Joe Biden’s visit to Queen Elizabeth will require of her none of the diplomatic skills that Donald Trump’s 2019 visit did. Instead, her focus will be on banishing talk of abdication and racism.
The British monarch rarely lets us into her head. On the rare occasions when she or somebody close to her lets slip what the queen thinks of this or that person (like an “uncaring” Margaret Thatcher), or what she thinks of this or that policy (like Brexit), it often makes constitutional and diplomatic waves.
But it seemed fairly obvious at the time that the days of the two appearances of Donald Trump at Windsor Castle were not her best on record. Thousands of Brits protested the visit.
The queen looked stiff and formal with the Trumps. There was certainly none of the easy intimacy that characterized her interactions with the Obamas, whom the queen and Prince Philip famously picked up themselves from the helipad, with Philip driving the Range Rover. Barack sat upfront while the ladies took the back seats.
The queen almost always prefers to let her actions do the talking, and for that reason it will be fascinating to compare the way in which she greets Joe Biden and his wife Dr Jill Biden on Sunday, June 13—announced Thursday—with her manner towards Trump (professional courtesy) and the Obamas (as close to fangirl as she ever got).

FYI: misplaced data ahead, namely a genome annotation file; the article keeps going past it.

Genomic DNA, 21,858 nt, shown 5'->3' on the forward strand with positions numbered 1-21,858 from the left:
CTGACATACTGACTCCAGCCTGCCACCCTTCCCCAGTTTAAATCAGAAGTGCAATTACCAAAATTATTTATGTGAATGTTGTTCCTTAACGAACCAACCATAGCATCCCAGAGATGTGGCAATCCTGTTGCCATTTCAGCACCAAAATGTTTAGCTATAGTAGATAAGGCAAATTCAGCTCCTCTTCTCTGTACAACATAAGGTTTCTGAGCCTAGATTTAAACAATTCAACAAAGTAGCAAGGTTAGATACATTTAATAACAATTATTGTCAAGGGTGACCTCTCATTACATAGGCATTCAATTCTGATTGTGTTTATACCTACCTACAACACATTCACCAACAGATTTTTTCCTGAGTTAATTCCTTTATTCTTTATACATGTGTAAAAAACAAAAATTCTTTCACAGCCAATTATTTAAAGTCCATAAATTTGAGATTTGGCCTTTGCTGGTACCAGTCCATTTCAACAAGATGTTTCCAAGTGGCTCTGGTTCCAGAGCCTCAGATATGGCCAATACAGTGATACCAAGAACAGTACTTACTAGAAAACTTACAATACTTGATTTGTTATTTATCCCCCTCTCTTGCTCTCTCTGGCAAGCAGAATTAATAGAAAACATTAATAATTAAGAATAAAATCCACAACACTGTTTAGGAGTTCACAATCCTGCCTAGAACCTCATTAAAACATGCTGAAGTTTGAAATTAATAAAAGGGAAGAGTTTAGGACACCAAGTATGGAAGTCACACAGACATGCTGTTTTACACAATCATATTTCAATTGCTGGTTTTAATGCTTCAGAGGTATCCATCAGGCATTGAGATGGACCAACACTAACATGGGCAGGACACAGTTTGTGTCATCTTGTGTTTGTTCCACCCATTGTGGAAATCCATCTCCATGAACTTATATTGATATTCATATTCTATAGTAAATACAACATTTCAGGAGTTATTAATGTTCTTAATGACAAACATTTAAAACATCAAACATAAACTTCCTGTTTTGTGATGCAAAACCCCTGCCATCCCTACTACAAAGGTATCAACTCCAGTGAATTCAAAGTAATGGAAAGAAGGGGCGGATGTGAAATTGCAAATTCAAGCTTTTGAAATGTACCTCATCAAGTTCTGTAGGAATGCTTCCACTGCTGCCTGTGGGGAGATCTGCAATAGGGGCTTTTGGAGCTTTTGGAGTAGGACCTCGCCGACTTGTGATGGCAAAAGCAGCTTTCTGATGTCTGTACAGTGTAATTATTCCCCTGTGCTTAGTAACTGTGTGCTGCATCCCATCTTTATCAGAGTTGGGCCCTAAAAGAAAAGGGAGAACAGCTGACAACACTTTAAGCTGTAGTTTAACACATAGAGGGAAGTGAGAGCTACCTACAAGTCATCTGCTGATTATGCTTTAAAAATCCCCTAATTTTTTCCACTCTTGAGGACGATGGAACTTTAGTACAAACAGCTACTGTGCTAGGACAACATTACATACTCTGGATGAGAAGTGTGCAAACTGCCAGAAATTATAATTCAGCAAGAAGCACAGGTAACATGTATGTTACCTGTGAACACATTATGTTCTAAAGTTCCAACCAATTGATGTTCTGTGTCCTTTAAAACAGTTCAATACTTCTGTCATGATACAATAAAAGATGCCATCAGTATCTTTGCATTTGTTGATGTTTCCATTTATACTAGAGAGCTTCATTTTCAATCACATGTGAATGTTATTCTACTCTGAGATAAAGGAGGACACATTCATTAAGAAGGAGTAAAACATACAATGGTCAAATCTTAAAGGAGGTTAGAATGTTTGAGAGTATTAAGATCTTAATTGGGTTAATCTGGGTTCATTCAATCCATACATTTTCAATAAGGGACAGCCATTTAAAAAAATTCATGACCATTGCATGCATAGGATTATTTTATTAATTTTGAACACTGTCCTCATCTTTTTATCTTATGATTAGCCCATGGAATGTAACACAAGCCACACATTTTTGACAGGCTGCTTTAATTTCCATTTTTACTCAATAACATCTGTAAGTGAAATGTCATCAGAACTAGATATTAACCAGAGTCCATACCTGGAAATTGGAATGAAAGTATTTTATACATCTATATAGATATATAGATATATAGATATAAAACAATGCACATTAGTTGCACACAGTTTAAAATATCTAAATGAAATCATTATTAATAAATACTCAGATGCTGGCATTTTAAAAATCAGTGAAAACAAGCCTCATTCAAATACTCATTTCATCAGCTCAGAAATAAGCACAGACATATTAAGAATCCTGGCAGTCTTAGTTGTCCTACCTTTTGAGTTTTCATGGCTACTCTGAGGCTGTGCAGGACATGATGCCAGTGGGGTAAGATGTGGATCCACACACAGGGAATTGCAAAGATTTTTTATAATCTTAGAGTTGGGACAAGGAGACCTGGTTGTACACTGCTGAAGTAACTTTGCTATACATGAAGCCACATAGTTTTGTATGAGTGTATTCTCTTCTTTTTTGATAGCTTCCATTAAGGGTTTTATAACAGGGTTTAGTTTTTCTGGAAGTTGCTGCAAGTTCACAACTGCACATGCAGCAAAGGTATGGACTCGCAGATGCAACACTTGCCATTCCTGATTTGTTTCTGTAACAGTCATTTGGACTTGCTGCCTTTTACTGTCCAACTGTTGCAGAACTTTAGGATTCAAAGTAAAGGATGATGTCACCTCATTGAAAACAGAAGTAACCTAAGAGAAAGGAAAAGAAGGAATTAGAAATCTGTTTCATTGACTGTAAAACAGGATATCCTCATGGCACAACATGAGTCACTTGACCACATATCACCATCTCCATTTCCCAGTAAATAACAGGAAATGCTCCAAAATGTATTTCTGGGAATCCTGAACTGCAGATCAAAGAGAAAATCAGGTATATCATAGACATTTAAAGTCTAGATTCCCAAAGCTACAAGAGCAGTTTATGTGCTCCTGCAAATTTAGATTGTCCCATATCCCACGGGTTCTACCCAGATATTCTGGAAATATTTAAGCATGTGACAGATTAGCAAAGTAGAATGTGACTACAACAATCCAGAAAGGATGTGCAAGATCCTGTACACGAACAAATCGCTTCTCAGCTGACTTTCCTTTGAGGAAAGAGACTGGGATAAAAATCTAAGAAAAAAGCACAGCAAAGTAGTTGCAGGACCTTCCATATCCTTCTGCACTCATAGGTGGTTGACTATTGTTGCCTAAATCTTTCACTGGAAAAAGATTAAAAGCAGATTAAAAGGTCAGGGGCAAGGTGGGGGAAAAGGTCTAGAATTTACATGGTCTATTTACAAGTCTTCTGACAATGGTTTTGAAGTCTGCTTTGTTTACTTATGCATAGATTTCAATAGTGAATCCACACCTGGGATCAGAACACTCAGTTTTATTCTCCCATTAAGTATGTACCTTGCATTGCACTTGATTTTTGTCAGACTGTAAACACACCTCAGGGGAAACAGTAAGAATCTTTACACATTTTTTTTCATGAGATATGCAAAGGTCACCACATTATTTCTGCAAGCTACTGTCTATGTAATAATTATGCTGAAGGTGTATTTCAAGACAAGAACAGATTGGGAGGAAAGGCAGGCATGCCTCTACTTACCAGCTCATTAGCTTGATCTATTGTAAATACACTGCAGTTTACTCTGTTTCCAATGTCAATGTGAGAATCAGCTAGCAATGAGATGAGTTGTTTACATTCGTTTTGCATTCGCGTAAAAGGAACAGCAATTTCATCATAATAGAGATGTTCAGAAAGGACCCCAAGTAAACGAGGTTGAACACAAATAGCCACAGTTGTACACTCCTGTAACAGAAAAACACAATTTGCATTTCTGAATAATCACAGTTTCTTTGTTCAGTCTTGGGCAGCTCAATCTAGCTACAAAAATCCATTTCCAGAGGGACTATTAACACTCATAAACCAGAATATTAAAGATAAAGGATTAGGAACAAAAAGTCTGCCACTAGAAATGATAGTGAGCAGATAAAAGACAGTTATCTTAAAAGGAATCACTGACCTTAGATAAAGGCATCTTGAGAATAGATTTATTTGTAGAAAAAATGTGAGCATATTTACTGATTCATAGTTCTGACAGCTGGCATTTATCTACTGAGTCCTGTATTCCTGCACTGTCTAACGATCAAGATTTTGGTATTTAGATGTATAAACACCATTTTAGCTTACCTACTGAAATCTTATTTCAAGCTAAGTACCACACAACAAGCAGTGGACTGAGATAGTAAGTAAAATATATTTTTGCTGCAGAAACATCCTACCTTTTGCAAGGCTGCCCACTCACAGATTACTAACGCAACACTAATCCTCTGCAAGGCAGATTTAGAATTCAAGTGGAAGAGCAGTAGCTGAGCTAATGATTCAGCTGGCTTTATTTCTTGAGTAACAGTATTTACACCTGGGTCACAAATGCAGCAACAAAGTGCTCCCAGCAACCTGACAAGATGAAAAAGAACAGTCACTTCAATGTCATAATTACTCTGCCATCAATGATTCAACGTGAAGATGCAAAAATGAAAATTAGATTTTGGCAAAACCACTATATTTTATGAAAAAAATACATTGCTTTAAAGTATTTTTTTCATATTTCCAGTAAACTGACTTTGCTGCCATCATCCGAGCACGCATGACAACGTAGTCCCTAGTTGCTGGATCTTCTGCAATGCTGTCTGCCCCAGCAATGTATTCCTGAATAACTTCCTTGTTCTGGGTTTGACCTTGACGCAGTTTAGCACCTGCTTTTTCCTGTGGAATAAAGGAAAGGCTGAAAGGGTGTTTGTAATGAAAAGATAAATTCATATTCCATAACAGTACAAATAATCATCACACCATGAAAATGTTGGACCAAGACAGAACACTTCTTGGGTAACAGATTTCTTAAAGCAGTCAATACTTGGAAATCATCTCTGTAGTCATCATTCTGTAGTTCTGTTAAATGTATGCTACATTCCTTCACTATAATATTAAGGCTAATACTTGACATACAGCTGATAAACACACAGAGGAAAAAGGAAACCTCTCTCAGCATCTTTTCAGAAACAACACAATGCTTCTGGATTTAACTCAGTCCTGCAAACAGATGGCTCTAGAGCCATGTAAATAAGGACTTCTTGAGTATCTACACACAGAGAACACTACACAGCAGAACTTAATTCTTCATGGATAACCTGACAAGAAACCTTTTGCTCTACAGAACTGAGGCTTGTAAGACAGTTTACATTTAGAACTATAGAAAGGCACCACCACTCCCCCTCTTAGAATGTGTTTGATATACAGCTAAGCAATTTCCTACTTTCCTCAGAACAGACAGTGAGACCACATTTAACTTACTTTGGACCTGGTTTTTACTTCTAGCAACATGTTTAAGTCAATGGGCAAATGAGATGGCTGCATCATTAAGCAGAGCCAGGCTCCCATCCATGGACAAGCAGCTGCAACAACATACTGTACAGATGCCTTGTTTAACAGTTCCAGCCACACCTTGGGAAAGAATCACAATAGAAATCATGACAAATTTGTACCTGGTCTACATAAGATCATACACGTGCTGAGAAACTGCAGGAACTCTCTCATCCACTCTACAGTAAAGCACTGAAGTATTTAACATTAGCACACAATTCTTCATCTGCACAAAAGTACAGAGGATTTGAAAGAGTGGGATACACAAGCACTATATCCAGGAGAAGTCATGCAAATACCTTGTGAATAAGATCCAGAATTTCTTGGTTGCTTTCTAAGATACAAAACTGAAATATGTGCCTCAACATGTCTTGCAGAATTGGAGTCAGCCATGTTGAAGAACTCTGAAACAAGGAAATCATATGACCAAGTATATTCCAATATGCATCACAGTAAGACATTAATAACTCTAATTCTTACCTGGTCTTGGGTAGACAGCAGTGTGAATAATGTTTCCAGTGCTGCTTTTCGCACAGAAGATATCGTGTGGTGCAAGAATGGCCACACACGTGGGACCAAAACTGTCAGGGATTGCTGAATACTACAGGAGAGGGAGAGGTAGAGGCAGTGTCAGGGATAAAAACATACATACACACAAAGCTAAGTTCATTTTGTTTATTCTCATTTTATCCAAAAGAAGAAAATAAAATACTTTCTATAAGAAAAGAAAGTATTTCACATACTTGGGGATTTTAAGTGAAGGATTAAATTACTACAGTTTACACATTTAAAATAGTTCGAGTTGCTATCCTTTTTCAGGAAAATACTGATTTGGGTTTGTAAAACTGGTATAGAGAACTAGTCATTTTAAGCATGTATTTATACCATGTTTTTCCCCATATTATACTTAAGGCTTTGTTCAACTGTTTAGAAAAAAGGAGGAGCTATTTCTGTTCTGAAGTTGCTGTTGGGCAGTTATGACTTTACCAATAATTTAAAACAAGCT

The writer Matthew Dennison, whose new biography of the queen is published this week, told The Daily Beast: “My understanding is that the queen will approach both visits from the same perspective: in her role as head of state, formally welcoming the leader of Britain’s most powerful ally on behalf of the British people. There’s plenty of evidence to suggest that the queen is both pragmatic and practical; she understands the impact of her own soft power in these cases and she recognizes the importance of the royal role in British diplomacy.”